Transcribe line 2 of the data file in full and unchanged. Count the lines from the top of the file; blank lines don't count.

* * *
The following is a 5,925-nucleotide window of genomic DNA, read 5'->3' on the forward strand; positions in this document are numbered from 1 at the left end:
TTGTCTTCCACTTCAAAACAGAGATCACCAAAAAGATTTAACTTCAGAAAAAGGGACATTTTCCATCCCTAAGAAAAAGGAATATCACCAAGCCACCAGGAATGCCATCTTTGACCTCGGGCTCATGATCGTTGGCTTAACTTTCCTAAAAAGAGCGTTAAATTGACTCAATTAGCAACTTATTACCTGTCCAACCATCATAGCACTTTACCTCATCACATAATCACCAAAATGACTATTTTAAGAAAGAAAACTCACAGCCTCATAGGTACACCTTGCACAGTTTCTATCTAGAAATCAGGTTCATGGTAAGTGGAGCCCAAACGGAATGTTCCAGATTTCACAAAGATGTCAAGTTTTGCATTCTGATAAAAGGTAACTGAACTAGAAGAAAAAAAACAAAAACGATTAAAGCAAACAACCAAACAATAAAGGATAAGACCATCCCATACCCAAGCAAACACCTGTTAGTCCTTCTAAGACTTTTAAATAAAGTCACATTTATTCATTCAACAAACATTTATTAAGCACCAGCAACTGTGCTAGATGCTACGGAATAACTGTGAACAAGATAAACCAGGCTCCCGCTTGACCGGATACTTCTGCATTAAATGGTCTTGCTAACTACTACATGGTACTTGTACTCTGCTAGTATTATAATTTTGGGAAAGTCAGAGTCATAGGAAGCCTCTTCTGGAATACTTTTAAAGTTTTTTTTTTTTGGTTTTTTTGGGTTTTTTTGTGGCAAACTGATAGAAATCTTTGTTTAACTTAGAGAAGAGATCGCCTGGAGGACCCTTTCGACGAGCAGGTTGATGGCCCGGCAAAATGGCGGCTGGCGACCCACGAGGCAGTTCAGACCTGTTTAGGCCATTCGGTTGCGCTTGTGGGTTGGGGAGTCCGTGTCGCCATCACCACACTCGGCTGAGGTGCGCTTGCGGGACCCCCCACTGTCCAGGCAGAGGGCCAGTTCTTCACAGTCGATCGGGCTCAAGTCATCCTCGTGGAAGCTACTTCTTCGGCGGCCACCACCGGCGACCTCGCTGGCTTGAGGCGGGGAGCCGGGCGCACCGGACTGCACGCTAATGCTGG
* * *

TTGTCTTCCACTTCAAAACAGAGATCACCAAAAAGATTTAACTTCAGAAAAAGGGACATTTTCCATCCCTAAGAAAAAGGAATATCACCAAGCCACCAGGAATGCCATCTTTGACCTCGGGCTCATGATCGTTGGCTTAACTTTCCTAAAAAGAGCGTTAAATTGACTCAATTAGCAACTTATTACCTGTCCAACCATCATAGCACTTTACCTCATCACATAATCACCAAAATGACTATTTTAAGAAAGAAAACTCACAGCCTCATAGGTACACCTTGCACAGTTTCTATCTAGAAATCAGGTTCATGGTAAGTGGAGCCCAAACGGAATGTTCCAGATTTCACAAAGATGTCAAGTTTTGCATTCTGATAAAAGGTAACTGAACTAGAAGAAAAAAAACAAAAACGATTAAAGCAAACAACCAAACAATAAAGGATAAGACCATCCCATACCCAAGCAAACACCTGTTAGTCCTTCTAAGACTTTTAAATAAAGTCACATTTATTCATTCAACAAACATTTATTAAGCACCAGCAACTGTGCTAGATGCTACGGAATAACTGTGAACAAGATAAACCAGGCTCCCGCTTGACCGGATACTTCTGCATTAAATGGTCTTGCTAACTACTACATGGTACTTGTACTCTGCTAGTATTATAATTTTGGGAAAGTCAGAGTCATAGGAAGCCTCTTCTGGAATACTTTTAAAGTTTTTTTTTTTTGGTTTTTTTGGGTTTTTTTGTGGCAAACTGATAGAAATCTTTGTTTAACTTAGAGAAGAGATCGCCTGGAGGACCCTTTCGACGAGCAGGTTGATGGCCCGGCAAAATGGCGGCTGGCGACCCACGAGGCAGTTCAGACCTGTTTAGGCCATTCGGTTGCGCTTGTGGGTTGGGGAGTCCGTGTCGCCATCACCACACTCGGCTGAGGTGCGCTTGCGGGACCCCCCACTGTCCAGGCAGAGGGCCAGTTCTTCACAGTCGATCGGGCTCAAGTCATCCTCGTGGAAGCTACTTCTTCGGCGGCCACCACCGGCGACCTCGCTGGCTTGAGGCGGGGAGCCGGGCGCACCGGACTGCACGCTAATGCTGG